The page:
Presenting at Conferences to People You Don’t Know

If the audience for your business presentations is usually the same group of people—your internal team or a well-known client group—your assessment of them can become pretty instinctive and even subconscious. You share a common working language, and you know what challenges they face, what their business goals are, and what approaches to information they will find effective or persuasive. But some jobs, especially higher up the org chart, can involve a fair amount of presenting to completely unknown audiences at industry conferences. When you do your assessment of an audience you haven’t met, additional considerations come into play in order to ensure an effective presentation.

Audience Analysis – Don’t Skip This Step!

First of all, ask yourself who they are and why you think they’re coming to hear you. Conference audiences usually have a choice about whether to attend a presentation (unlike team members or clients, whose work depends on your content), so ask yourself what value you’re delivering to this particular group at this particular conference. Sometimes you know a little bit about who’s likely to attend based on the organization sponsoring you. An investment club, job fair, or small-business speed-dating event comes with pretty clear expectations of what attendees are there for. Shaping your presentation around the content needs and expectations of those general audiences is pretty straightforward most of the time. But an unknown audience brings with it additional considerations that you may not be thinking about with your old familiar crew.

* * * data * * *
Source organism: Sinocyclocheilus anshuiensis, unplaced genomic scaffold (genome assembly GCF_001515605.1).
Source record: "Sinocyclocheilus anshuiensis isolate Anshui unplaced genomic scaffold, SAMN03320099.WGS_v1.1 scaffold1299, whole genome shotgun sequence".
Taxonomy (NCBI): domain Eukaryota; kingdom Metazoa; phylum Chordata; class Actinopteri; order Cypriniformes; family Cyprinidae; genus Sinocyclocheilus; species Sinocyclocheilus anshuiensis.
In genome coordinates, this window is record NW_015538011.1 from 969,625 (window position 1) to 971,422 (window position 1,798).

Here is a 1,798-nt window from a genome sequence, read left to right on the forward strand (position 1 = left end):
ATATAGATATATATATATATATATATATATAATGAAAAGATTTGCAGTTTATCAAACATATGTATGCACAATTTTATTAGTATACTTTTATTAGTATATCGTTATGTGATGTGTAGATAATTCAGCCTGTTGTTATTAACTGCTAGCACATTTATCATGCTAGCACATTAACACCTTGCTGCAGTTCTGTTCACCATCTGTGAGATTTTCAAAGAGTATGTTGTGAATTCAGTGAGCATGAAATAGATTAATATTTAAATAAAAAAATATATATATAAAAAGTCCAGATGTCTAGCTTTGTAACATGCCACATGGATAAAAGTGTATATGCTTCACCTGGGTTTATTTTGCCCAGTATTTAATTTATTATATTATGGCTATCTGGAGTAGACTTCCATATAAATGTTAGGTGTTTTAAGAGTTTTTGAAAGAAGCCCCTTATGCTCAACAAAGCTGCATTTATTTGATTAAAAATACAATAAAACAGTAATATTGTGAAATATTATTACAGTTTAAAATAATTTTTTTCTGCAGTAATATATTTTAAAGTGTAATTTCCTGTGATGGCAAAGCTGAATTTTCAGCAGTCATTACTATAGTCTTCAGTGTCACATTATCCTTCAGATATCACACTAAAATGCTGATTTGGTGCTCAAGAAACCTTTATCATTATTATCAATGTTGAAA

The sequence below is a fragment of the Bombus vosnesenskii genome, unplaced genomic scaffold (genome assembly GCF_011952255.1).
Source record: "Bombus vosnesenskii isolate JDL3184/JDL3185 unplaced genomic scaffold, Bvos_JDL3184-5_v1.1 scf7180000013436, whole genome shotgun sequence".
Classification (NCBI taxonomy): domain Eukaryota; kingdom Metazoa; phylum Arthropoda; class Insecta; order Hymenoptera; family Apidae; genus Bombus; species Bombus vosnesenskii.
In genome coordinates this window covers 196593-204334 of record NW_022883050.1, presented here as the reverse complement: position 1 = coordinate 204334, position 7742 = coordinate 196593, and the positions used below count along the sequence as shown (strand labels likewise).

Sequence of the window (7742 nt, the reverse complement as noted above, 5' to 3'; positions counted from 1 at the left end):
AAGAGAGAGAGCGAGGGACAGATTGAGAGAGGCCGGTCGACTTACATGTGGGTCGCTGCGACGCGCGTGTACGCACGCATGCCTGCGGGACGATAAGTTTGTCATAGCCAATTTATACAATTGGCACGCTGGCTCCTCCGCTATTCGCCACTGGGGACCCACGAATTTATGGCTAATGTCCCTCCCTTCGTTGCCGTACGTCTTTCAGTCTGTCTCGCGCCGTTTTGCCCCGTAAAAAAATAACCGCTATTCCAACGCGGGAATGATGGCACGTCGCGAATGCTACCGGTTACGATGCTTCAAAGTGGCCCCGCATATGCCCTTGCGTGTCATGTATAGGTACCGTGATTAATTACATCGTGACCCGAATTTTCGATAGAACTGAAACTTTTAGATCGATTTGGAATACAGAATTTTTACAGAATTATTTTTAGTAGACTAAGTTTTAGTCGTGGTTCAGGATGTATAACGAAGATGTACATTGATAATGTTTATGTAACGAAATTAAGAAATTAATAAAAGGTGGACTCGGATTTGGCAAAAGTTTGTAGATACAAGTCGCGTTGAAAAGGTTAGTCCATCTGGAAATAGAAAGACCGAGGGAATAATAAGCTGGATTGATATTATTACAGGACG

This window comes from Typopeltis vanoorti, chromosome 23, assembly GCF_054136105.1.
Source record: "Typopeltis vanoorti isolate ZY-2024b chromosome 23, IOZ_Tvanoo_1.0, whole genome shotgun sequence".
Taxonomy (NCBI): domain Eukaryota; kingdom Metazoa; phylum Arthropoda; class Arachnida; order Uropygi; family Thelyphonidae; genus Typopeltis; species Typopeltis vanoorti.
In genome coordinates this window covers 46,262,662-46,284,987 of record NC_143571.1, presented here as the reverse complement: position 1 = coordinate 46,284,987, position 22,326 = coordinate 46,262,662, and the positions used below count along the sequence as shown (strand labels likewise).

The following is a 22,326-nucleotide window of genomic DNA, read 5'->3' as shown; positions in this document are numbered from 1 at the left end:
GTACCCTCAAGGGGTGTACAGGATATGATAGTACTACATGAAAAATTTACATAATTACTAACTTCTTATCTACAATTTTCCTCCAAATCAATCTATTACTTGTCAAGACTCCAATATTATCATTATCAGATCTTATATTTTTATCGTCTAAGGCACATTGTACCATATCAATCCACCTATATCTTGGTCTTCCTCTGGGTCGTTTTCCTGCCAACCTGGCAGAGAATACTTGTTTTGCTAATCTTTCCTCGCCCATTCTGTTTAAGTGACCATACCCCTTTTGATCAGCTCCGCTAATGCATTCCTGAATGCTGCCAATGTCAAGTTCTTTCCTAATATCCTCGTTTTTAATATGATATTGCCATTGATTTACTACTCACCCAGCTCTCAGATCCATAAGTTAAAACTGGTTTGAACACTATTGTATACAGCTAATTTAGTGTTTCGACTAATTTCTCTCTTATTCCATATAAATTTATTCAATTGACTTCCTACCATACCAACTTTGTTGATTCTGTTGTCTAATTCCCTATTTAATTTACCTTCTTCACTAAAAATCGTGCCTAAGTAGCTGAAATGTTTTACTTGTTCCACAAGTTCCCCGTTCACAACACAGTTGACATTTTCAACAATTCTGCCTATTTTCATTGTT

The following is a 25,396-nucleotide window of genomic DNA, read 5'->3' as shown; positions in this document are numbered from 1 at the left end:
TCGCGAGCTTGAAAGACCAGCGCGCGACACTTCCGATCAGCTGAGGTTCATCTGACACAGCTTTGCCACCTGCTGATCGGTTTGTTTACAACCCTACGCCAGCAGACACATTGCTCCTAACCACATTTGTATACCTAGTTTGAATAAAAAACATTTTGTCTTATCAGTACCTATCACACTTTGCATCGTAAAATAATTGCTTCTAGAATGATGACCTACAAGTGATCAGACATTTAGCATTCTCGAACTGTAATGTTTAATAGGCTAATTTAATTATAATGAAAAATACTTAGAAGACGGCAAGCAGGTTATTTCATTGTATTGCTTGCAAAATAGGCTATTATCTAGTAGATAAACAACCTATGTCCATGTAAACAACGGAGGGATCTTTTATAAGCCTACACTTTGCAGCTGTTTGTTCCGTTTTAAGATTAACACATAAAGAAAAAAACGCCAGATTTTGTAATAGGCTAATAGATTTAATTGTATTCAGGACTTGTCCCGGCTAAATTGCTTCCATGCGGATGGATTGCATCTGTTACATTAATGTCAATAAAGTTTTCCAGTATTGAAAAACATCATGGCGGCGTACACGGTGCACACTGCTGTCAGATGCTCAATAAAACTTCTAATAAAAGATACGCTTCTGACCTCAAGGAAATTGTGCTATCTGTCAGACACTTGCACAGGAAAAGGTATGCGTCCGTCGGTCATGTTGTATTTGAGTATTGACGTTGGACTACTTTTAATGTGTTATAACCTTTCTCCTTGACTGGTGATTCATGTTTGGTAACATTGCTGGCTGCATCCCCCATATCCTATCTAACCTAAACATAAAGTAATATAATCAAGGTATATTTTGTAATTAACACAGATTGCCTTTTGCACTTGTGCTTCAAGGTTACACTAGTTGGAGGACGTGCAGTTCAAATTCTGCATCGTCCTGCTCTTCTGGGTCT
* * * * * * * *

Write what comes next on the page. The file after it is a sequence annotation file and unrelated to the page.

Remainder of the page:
Who Are They & What Do They Already Know?

This is not about getting to know each individual in the audience. It’s about making educated assumptions about the conference attendees’ interests, understanding the degree of knowledge they may already possess about your topic, identifying misconceptions they may have about the topic, and so on. During this analysis, you’ll likely make the realization that the group will be made up of people with varying degrees of knowledge and interest levels.

Another thing you can do is ask them questions about their needs or interests during the first few minutes of your presentation. For example, “Let me see a show of hands. How many of you are already using Artificial Intelligence in your work? How many of you work in the development of AI products? How many of you are using AI in your organization’s marketing efforts? How many of you are just now starting to dabble in AI?

You’ll need to make sure you address all of these levels of expertise during the presentation. For example, “Many of you are already familiar with the four stages of a product life cycle. For those newer to this topic, the four stages are introductory, growth, maturity, and decline. For our purposes today, we’ll discuss the growth stage.”

You may also have to do a lot more explaining than you’re used to when it comes to terminology, acronyms, and data.